In Thai cinema, nature is often depicted as an opposition to the urban sphere, forming a contrast in
ethical terms. This dualism is a recurring and central theme in Thai representations and an important
carrier of Thainess (khwam pen Thai). The fi lmmaker Apichatpong Weerasethakul off ers a new
take on this theme. Signifi cant parts of his work are set in the jungle, a realm radically diff erent from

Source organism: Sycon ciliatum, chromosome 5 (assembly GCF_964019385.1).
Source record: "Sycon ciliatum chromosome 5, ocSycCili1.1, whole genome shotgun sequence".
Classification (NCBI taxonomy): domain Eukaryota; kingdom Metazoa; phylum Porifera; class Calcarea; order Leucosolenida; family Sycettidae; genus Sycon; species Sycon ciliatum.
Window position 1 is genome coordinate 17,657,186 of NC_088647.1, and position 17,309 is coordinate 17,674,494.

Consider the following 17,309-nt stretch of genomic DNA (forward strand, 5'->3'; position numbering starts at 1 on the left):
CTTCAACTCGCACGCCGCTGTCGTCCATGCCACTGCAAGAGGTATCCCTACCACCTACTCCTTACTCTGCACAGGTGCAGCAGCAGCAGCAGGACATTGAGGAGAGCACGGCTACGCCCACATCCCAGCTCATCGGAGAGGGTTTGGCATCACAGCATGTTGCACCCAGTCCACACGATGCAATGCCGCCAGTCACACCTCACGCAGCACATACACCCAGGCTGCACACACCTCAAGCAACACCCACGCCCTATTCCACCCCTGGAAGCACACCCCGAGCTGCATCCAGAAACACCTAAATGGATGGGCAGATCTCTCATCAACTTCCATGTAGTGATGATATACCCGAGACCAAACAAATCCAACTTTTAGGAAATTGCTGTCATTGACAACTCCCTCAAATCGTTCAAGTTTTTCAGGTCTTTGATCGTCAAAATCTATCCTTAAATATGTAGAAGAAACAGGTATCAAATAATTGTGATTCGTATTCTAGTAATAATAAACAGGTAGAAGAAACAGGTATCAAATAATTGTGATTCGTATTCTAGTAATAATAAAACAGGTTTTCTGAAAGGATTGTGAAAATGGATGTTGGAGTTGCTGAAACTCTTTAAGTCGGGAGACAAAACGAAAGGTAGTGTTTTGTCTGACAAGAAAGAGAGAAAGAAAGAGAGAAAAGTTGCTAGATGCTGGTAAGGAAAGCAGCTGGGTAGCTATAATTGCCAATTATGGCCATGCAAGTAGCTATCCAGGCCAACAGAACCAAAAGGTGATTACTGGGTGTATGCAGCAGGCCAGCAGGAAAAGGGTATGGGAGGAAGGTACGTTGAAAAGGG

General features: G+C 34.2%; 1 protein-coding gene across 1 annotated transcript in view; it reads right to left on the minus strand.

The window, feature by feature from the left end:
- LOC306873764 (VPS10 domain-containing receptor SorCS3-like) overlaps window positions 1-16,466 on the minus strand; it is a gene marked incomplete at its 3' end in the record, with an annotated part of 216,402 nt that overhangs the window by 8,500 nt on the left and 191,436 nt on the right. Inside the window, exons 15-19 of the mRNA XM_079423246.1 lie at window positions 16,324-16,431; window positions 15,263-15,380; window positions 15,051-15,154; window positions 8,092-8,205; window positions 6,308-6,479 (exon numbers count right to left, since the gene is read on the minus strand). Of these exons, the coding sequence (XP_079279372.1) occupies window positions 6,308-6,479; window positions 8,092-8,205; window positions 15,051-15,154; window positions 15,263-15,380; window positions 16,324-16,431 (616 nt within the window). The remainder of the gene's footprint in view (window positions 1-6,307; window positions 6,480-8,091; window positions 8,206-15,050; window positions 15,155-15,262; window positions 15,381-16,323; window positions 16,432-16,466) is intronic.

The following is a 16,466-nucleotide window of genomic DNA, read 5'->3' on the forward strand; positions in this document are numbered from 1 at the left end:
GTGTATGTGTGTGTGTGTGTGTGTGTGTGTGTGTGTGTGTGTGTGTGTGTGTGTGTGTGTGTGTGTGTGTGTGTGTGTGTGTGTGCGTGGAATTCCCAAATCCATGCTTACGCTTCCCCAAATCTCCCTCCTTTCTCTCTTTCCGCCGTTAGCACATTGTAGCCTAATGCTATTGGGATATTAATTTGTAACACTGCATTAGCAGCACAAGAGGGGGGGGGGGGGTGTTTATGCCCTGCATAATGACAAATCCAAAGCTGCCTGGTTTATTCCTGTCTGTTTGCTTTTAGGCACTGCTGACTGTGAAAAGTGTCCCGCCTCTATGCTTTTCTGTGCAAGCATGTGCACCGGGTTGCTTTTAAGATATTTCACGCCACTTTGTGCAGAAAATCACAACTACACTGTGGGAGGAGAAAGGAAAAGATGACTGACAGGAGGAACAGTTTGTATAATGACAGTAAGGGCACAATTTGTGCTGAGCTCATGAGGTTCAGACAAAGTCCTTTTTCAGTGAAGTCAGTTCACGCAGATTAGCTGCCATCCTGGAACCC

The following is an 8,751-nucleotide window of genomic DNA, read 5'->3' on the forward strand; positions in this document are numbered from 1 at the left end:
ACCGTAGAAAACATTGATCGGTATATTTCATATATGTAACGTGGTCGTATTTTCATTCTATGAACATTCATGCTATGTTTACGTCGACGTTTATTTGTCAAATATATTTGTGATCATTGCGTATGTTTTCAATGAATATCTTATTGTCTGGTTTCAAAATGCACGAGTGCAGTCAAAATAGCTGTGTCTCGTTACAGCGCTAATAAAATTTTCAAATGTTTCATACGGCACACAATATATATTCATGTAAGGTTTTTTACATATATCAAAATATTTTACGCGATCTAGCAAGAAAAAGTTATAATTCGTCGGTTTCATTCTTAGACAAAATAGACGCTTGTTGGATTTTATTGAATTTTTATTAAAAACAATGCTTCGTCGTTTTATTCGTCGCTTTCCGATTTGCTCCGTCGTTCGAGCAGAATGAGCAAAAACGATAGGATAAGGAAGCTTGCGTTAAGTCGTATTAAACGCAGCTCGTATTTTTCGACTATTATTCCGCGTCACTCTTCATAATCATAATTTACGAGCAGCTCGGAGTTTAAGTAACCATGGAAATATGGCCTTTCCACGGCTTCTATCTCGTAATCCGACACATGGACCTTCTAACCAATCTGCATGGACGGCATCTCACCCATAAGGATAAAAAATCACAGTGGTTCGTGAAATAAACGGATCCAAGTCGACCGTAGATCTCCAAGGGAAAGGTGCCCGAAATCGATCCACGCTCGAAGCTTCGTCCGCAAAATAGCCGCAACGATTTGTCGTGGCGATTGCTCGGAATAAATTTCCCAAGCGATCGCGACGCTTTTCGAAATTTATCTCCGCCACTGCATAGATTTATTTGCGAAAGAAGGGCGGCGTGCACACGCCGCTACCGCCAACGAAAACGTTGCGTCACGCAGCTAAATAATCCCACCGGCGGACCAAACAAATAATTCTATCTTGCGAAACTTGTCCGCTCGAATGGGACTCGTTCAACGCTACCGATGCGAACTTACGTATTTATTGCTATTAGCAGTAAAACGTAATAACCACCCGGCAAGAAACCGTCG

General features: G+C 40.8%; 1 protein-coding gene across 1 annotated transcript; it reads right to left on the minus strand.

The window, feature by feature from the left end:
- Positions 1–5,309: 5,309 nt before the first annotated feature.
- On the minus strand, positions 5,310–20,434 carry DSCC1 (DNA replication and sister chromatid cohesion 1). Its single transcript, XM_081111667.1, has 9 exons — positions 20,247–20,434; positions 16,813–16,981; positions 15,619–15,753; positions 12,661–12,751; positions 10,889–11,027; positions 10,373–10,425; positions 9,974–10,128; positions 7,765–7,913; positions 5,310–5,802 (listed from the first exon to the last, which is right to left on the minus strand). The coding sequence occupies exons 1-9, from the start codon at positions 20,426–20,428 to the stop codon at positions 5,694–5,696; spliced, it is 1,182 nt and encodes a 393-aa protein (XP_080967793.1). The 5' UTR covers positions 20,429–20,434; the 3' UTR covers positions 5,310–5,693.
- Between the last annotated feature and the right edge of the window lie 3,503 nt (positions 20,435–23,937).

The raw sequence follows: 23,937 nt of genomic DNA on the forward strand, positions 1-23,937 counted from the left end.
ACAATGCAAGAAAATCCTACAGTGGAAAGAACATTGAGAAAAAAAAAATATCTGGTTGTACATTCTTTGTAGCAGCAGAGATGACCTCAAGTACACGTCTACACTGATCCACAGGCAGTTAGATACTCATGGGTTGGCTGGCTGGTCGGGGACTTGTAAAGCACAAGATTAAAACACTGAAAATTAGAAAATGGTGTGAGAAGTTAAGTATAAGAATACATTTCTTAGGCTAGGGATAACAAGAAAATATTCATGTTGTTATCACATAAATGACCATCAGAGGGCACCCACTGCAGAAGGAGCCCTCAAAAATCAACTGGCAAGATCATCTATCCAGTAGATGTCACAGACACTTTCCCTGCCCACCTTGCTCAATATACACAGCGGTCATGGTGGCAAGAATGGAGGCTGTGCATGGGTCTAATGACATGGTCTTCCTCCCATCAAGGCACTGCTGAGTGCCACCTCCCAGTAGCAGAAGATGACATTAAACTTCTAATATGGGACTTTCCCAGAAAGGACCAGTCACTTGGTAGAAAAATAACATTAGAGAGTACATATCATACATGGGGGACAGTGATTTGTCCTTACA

the agricultural sphere that the mainstay of Thai representations tends to focus on. In Apichatpong’s
work, the wilderness becomes a liminal space, on multiple levels. This paper focuses on how this
liminality translates into Apichatpong’s aesthetics of the jungle and on how this aesthetics and the
fi lms’ narrations negotiate Thai nationhood via the perception of the spectators.